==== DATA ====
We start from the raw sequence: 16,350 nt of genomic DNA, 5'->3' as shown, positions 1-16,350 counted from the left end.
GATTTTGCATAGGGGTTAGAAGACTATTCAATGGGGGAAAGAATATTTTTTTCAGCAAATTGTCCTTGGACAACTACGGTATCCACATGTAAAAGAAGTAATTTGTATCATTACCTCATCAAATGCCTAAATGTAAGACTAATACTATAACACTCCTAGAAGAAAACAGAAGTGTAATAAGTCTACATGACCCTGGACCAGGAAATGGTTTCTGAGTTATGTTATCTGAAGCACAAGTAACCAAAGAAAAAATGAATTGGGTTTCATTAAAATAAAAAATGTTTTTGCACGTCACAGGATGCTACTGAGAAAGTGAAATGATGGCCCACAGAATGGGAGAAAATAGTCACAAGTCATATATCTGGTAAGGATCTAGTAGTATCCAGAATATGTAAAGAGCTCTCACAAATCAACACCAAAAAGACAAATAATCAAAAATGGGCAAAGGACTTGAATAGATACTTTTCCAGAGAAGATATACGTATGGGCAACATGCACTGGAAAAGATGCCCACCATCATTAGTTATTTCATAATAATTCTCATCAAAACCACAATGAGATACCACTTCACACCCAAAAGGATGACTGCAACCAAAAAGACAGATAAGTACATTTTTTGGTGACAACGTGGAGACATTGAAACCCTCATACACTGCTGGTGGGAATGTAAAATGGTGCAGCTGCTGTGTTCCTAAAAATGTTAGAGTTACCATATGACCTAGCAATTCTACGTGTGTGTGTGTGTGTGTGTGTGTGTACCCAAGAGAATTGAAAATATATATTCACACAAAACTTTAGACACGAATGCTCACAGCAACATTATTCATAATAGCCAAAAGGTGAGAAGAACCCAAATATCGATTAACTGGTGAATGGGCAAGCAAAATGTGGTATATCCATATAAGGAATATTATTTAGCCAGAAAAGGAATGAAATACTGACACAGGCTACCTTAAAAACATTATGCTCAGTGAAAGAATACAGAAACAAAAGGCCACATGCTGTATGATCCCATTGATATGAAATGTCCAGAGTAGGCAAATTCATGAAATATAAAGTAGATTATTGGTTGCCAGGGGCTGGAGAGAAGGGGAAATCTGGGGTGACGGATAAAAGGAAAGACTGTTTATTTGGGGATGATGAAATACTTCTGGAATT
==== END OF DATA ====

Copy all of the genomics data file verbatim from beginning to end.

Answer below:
We start from the raw sequence: 16,350 nt of genomic DNA, 5'->3' as shown, positions 1-16,350 counted from the left end.
GATTTTGCATAGGGGTTAGAAGACTATTCAATGGGGGAAAGAATATTTTTTTCAGCAAATTGTCCTTGGACAACTACGGTATCCACATGTAAAAGAAGTAATTTGTATCATTACCTCATCAAATGCCTAAATGTAAGACTAATACTATAACACTCCTAGAAGAAAACAGAAGTGTAATAAGTCTACATGACCCTGGACCAGGAAATGGTTTCTGAGTTATGTTATCTGAAGCACAAGTAACCAAAGAAAAAATGAATTGGGTTTCATTAAAATAAAAAATGTTTTTGCACGTCACAGGATGCTACTGAGAAAGTGAAATGATGGCCCACAGAATGGGAGAAAATAGTCACAAGTCATATATCTGGTAAGGATCTAGTAGTATCCAGAATATGTAAAGAGCTCTCACAAATCAACACCAAAAAGACAAATAATCAAAAATGGGCAAAGGACTTGAATAGATACTTTTCCAGAGAAGATATACGTATGGGCAACATGCACTGGAAAAGATGCCCACCATCATTAGTTATTTCATAATAATTCTCATCAAAACCACAATGAGATACCACTTCACACCCAAAAGGATGACTGCAACCAAAAAGACAGATAAGTACATTTTTTGGTGACAACGTGGAGACATTGAAACCCTCATACACTGCTGGTGGGAATGTAAAATGGTGCAGCTGCTGTGTTCCTAAAAATGTTAGAGTTACCATATGACCTAGCAATTCTACGTGTGTGTGTGTGTGTGTGTGTGTGTACCCAAGAGAATTGAAAATATATATTCACACAAAACTTTAGACACGAATGCTCACAGCAACATTATTCATAATAGCCAAAAGGTGAGAAGAACCCAAATATCGATTAACTGGTGAATGGGCAAGCAAAATGTGGTATATCCATATAAGGAATATTATTTAGCCAGAAAAGGAATGAAATACTGACACAGGCTACCTTAAAAACATTATGCTCAGTGAAAGAATACAGAAACAAAAGGCCACATGCTGTATGATCCCATTGATATGAAATGTCCAGAGTAGGCAAATTCATGAAATATAAAGTAGATTATTGGTTGCCAGGGGCTGGAGAGAAGGGGAAATCTGGGGTGACGGATAAAAGGAAAGACTGTTTATTTGGGGATGATGAAATACTTCTGGAATT